Gear of the Year 2007

Our staff picks the great gadgets of the season.

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ach year, we poll our staffers and members of the extended KITPLANES family for their take on the neatest new stuff of the year. Some years, the products and services are not wholly new, but have attained a kind of critical mass. And then there are the big hitters, like the Aspen EFD and MFD that received votes from three of our staffers.

Corys Picks

Beyerdynamic “Build Your Own” Headset – HS300

One of the cooler things at AirVenture 2007 was the Beyerdynamic “build your own” headset. Based on the HS300 passive model, you can create a custom headset by visiting the company’s web site. Among the features subject to your aesthetic whims are the headband, ear pad, ear cup, suspension and an engraveable holding clip. With an ambient noise attenuation of 35 dBA, the German-manufactured HS300 features an integrated volume control with a mono/stereo selection switch. The cellphone/music interface automatically attenuates when ATC calls or when the intercom is activated. Priced at $299, your customized headset should arrive in about two weeks. The company expects to introduce a digital ANR version in January 2008. Beyerdynamic, www.beyerdynamic.com, 631/293-3200.

FliteLite OEMd for Avcomm Headsets

Airshow coverage sponsor:

Introduced during AirVenture 2006, this nifty LED lighting system mounts on any headset boom for instant cockpit lighting, even during a total electrical failure. This civilian version of the military system is activated by touching your lips to the unit. Avcomm Communications now installs the FliteLite unit on its headsets at the factory, eliminating the need for batteries by running the system off ships power. Electrical failure? No worries: There’s 30 minutes of backup power in the system to get you on the ground safely. At this writing, the AC-910FL sells for about $320, and the AC-747FL goes for $312; they’re available from Avcomm authorized dealers and the company’s web site. FliteLite, www.flitelite.com, 877/579-8853; Avcomm, www.avcomm.com, 800/845-7541.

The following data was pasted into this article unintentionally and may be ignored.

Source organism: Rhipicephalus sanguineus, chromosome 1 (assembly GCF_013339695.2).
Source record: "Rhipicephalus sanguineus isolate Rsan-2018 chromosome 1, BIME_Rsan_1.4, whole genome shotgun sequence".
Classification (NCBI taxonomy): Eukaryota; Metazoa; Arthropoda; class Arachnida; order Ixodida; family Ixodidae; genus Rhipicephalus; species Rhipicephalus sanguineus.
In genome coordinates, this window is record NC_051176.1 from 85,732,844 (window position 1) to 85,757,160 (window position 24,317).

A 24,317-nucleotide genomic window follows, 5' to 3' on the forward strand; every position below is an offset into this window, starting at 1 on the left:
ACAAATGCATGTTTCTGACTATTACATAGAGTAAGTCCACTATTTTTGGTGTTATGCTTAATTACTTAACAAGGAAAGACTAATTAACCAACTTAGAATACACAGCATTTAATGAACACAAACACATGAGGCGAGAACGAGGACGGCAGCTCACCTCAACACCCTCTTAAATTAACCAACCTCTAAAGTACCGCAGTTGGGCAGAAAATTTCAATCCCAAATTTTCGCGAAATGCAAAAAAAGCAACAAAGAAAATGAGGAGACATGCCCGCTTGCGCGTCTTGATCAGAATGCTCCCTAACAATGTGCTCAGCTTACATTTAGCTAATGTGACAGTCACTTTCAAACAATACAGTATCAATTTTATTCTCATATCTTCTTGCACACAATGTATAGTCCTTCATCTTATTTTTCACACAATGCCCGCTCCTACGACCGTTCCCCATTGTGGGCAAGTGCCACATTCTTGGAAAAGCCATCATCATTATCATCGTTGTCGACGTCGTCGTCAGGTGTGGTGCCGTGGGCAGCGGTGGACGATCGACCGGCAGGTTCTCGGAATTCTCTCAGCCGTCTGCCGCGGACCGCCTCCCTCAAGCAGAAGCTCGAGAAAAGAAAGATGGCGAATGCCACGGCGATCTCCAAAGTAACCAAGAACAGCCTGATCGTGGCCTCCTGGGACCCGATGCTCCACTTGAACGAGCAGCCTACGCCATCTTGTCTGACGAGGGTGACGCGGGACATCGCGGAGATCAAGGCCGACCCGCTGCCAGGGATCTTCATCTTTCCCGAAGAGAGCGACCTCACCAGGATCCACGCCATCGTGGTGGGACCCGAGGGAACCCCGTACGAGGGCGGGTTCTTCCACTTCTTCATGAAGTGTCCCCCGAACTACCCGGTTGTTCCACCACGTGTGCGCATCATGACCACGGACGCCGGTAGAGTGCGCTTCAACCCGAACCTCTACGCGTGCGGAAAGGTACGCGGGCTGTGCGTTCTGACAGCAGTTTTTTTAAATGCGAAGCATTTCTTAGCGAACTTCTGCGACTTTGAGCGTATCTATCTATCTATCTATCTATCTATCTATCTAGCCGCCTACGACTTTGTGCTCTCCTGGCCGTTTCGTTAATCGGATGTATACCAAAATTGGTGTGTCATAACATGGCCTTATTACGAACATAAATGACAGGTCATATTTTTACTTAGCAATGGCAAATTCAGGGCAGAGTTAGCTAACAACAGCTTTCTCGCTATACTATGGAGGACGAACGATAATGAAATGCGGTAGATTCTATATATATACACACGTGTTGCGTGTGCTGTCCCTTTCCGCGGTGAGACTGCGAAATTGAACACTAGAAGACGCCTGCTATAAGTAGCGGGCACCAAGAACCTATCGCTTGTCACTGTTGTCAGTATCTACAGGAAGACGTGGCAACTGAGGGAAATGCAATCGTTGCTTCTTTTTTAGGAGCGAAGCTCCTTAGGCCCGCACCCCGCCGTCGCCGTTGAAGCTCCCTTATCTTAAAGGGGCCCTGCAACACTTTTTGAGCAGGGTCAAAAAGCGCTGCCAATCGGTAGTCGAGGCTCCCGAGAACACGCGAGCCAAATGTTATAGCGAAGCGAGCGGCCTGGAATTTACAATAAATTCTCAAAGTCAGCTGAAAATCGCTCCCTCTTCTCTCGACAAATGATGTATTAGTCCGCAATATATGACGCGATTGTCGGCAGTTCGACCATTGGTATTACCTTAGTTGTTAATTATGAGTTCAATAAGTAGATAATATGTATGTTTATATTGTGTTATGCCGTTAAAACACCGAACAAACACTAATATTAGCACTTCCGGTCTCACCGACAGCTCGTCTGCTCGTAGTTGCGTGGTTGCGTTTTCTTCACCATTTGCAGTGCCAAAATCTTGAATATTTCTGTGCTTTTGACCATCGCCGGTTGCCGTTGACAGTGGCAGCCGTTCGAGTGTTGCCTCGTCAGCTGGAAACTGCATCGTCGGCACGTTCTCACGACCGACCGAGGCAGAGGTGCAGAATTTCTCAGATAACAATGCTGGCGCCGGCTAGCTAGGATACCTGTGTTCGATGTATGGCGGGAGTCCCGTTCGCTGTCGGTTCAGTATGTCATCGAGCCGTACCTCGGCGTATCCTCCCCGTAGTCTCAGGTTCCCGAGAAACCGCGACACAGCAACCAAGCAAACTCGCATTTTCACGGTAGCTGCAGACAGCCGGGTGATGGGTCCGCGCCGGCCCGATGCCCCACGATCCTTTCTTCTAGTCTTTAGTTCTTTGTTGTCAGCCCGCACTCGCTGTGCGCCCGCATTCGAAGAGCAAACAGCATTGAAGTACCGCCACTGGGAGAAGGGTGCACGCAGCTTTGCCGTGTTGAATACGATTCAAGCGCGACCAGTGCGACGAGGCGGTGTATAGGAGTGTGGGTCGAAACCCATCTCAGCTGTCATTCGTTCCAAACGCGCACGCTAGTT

-Cory Emberson

Lindstrom Lauds…

Aspen Avionics Evolution Flight Displays

Love the glass cockpit, but hate the high price? The Evolution Flight
Display (EFD) from Aspen Avionics might be the perfect solution. Designed to radically enhance the information available from the panel space previously occupied by the mechanical attitude indicator and directional gyro,
the EFD1000 Pilot, Pro and ATP Primary Flight Displays feature the latest in digital electronics and crisp, flat-panel LCD technology to add modern EFIS capability to older certified (or Experimental) aircraft.

All Aspen EFD1000 models include internal back-up battery and emergency GPS, and are designed as the starting point for creating a capable glass cockpit. When combined with additional Aspen EFD 500 or 1000 multi-function displays (scheduled for release in 2008), these vertically oriented displays rival big-buck MFD instrumentation for significantly less expense.

The differences between the Aspen EFD and MFD models are primarily software based. Starting at $5995 for the EFD1000 Pilot PFD, and $4995 for the EFD500 MFD, the Aspen line of Evolution Flight Displays allows
aircraft owners to gradually ease into glass cockpit capability at mechanical gyro prices. Aspen Avionics,
www.aspenavionics.com, 505/856-5034.

R.C. Allen RCA 2600 Digital Attitude Indicator